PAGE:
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Fundraising concert set for next Saturday
Event to benefit Haiti
W Haiti1
Pittman Park United Methodist Church and other churches send a team on a medical mission trip every year in the fall, and the team shown above in October of 2017 partnered with Village of Hope Health Center to care for some of the neediest individuals in the western hemisphere. The team and others have organized a fundraiser to benefit the Health Center. - photo by Special

A fundraising concert featuring familiar tunes of the Eagles band takes place Saturday, March 10, in the Statesboro High School auditorium and benefits the Village of Hope Health Center in Haiti.

The concert is made possible by a donation from East Georgia Regional Medical Center. The musicians are also donating their time and performance to the worthy cause, thus enabling all proceeds from ticket sales to go directly to the Village of Hope Health Center.

On the night of the concert, local performer Russ Lanier will present “One of These Nights — The Music of the Eagles.” Lanier, Benjy Thompson, Perry Zeigler, Mandy Fowler and Brandi Harvey will be accompanied by the Dark Desert Highway Band.

Musicians include Jackie Skinner on lead guitar, Allen Amazon on drums and Jerry Roberson on keyboard.

Organizers of the event said, “The audience can take a trip down memory lane and sing along to favorites such as ‘Best of My Love,’ ‘Take it Easy,’ ‘Seven Bridges Road,’ ‘Witchy Woman,’ ‘Already Gone’ and many more.”

Pittman Park United Methodist Church and other local churches send a medical mission team yearly, beginning in 2007 and spearheaded by Dr. Randy Smith, to Village of Hope Health Center to provide medical care to some of the neediest individuals in the Western Hemisphere.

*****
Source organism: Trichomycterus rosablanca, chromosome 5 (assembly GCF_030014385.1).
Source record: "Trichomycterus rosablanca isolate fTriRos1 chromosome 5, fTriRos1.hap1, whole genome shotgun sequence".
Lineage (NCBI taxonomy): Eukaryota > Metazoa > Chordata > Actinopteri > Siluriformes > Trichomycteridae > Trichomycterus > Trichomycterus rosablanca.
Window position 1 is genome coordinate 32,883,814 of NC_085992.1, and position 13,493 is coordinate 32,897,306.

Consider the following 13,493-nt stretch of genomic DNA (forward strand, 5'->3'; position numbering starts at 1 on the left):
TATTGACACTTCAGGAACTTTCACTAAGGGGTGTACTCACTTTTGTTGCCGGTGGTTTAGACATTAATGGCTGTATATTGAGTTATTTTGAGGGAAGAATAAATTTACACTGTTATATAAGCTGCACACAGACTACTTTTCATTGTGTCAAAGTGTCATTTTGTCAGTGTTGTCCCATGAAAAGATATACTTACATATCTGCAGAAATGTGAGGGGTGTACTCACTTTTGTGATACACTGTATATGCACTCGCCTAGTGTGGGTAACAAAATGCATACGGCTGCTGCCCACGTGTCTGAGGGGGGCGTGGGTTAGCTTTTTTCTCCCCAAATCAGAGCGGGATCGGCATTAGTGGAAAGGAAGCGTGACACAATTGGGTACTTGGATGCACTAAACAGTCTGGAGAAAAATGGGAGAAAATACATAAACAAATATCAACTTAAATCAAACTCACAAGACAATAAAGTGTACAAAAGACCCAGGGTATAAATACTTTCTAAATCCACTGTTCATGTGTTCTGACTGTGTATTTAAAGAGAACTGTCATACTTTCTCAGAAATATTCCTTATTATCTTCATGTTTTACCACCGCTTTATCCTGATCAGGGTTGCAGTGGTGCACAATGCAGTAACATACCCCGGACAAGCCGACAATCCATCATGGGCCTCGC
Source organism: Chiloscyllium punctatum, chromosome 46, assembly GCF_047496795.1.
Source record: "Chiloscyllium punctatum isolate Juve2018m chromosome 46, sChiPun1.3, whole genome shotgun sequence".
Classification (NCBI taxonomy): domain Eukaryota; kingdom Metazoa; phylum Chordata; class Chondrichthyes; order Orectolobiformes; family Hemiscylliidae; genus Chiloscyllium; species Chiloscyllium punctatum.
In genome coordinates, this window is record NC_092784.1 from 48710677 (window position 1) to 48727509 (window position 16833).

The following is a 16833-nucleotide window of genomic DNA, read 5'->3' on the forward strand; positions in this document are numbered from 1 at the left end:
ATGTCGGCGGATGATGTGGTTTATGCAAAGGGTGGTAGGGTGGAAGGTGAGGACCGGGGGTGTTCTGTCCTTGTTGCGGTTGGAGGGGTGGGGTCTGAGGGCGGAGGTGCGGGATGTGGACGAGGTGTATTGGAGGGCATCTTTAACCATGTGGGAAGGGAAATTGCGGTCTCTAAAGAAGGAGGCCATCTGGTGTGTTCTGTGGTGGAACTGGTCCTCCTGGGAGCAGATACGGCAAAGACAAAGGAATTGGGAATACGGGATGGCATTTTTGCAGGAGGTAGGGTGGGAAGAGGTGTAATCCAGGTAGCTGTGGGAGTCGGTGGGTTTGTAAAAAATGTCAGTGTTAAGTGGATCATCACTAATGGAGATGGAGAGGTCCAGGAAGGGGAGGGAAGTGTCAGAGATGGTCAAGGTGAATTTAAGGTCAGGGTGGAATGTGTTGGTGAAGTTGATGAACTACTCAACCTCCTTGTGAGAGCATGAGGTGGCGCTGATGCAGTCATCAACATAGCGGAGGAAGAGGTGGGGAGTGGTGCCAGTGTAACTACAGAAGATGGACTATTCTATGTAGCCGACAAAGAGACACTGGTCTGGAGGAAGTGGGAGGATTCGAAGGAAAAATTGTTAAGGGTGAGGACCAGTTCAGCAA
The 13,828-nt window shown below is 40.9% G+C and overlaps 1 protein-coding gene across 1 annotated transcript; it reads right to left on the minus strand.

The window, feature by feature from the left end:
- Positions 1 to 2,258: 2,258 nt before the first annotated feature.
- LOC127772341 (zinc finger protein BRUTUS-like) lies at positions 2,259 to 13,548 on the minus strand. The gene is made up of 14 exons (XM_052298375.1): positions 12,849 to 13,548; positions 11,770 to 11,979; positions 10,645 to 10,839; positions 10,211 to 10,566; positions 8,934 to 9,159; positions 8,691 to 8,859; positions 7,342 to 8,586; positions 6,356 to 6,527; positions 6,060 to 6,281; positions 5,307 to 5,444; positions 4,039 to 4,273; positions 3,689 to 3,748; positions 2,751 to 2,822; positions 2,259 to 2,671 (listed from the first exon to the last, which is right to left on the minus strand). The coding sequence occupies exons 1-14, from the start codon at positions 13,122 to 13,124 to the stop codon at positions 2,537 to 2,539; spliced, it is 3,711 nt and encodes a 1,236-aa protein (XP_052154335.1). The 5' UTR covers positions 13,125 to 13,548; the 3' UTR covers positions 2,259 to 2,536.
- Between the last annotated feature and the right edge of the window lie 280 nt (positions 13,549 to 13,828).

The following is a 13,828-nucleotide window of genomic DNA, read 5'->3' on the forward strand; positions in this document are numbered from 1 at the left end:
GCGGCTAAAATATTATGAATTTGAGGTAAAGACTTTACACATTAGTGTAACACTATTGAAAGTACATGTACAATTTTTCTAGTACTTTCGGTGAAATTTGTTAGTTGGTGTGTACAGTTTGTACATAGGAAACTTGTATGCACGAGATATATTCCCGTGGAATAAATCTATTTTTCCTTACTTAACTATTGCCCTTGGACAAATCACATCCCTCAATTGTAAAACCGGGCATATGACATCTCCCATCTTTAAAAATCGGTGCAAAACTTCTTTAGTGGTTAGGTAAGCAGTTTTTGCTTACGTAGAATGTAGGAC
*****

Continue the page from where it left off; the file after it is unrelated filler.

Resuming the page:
Smith, who first visited Haiti on a medical mission trip in 1980, said, “It’s important to have the clinic because if we go down there and do what I call ‘hit-and-run ministry,’ when we leave, they are on their own.

“We send them to this clinic, and they have full-time Haitian staff there to take care of them.”

Village of Hope began as a school three decades ago, serving a handful of children, and has grown from a one-room schoolhouse to an expansive campus serving 650 students from the rural Ganthier community.

A desperate need for health care then prompted the building of the Village of Hope Health Center in 2012 that serves the students, families and 70,000 community residents.

In addition to the school and clinic, Village of Hope now has a small, off-site housing facility for mission trip participants, and the Pittman Park mission team stays there each October for their trip. Smith and team members work with Haitians at the Health Center and other surrounding, rural areas.

“The farther we get from the clinic, the more malnourished children we see,” Smith said. “We’re blessed to see healthy babies come into the clinic.”

Nancy Waters, longtime medical mission trip participant, said, “What’s great about the clinic is that it’s not just a follow-up for chronic care, but they are doing preventative care there, too, giving them hope for improved health in Haiti.”

Smith, who has been on the Village of Hope Health Center board since shortly after beginning to partner with them in 2007, said, “The people of Haiti can’t pay enough to keep the clinic open. Some pay a nominal fee, and some can’t afford to pay at all, but we try not to turn anyone away.”

According to a Village of Hope brochure, only 22 percent of the operating budget is covered by fees collected, and 80 percent of Haitians live below the poverty line.

“When a mother and child come to the Health Center for the nutrition program, they are evaluated by a doctor and a nurse who is certified in nutrition,” Smith said. “Food and supplements are dispensed according to the World Health guidelines. Because the need is so great and funds are limited, only the severely and moderately malnourished can be seen and treated.

“The severely malnourished are seen once a week and moderately are seen every other week. Most stay in the program for about three months or until they are cleared by the doctor to be seen less frequently.”

Tickets for the benefit concert, from which all proceeds benefit the Village of Hope Health Center in Haiti, are $25 and are available for purchase online at or at the Statesboro Family Practice office, at Pittman Park United Methodist Church, from medical mission team members or by calling (912) 536-7814. Tickets can also be purchased at the door. Groups of 10 or more can purchase the tickets for $20 each.


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